M.D. tax rate bylaw passes in spite of objections

Councillor stirs things up on farmland taxation

Joe McWilliams
Lakeside Leader

Having passed the budget, it just remained for M.D. of Lesser Slave River council to approve the tax rate bylaw to set in motion the process of notifying property owners of their taxes. This was expected to be the formality it usually is, but councillor Brad Pearson had other ideas.
This happened at the council meeting held in Flatbush on April 11.
Pearson voted against the tax rate bylaw three times. With six councillors voting the other way it made no real difference, but he had a point he wanted to make. He elaborated on it by way of a prepared statement on what he sees as an “unsustainable disparity” between farmland assessment and everyone else’s.
“I’ll be voting against it,” he said, when reeve Kerik called for first reading of the bylaw. “The disparity between residential and farmland taxation levels is nowhere near the real world. It’s not fair.”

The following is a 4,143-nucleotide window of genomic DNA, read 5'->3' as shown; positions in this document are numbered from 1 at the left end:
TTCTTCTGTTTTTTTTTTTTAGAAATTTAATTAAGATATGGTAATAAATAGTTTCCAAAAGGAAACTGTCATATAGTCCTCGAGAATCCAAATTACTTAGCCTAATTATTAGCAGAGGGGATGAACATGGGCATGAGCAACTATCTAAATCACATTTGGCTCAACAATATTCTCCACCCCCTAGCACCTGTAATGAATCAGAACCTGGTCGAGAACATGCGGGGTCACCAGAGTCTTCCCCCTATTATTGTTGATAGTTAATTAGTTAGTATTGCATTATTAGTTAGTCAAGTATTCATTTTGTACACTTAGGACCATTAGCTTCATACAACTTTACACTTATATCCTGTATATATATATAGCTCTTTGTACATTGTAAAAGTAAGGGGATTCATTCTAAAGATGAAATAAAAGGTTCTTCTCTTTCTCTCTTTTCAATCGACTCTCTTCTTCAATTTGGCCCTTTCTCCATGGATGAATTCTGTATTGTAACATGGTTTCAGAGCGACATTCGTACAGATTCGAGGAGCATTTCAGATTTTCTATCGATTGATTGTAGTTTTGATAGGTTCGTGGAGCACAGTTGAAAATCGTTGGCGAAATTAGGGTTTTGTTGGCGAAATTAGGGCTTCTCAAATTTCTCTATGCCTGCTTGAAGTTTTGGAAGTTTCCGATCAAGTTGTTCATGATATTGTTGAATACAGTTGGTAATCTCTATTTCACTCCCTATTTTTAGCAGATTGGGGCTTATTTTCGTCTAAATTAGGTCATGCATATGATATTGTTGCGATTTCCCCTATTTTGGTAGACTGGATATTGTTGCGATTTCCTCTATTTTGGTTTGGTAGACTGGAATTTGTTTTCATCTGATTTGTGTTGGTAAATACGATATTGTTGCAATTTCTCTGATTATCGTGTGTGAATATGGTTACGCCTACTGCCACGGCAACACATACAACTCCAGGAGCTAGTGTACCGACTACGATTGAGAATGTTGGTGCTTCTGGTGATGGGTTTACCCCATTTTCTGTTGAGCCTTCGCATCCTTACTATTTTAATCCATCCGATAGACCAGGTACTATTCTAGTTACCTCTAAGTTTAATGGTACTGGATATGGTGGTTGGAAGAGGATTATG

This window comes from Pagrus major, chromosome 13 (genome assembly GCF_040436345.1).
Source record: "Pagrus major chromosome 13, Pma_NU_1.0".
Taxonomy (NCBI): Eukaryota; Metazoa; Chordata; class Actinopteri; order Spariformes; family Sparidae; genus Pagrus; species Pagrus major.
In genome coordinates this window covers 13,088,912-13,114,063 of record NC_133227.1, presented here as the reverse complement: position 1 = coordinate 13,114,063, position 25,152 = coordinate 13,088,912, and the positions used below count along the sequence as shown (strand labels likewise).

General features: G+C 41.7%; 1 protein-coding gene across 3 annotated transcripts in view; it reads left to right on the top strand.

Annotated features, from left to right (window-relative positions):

Pearson was referring to the assessed value of farmland, which is set by the province and is much lower, he says, than what a quarter section of farmland would actually sell for. However, the M.D. can raise the farmland mill rate somewhat to compensate, which Pearson was advocating. He pointed to the Westlock and Barrhead County farmland mill rates, which he said are both much higher than that of MDLSR.
Judging by the response around the table, Pearson sprung this objection on his colleagues without much or any warning. They were clearly a bit taken aback.
Responding first, councillor Sandra Melzer pointed out that residents in her area “don’t have town services.”
Councillor Robert Esau warned Pearson, “Be careful what you ask for.”
Councillor Jeff Commins told Pearson with everything already decided, it was far too late to be bringing up something like this now.
Pearson, however, did not plan to block the passage of the bylaw. He voted in favour of going to third reading, which allowed the matter to be settled without delay.
“I won’t be holding the game up,” he said. “I was tasked to bring it forward. We’d better start thinking about it.”


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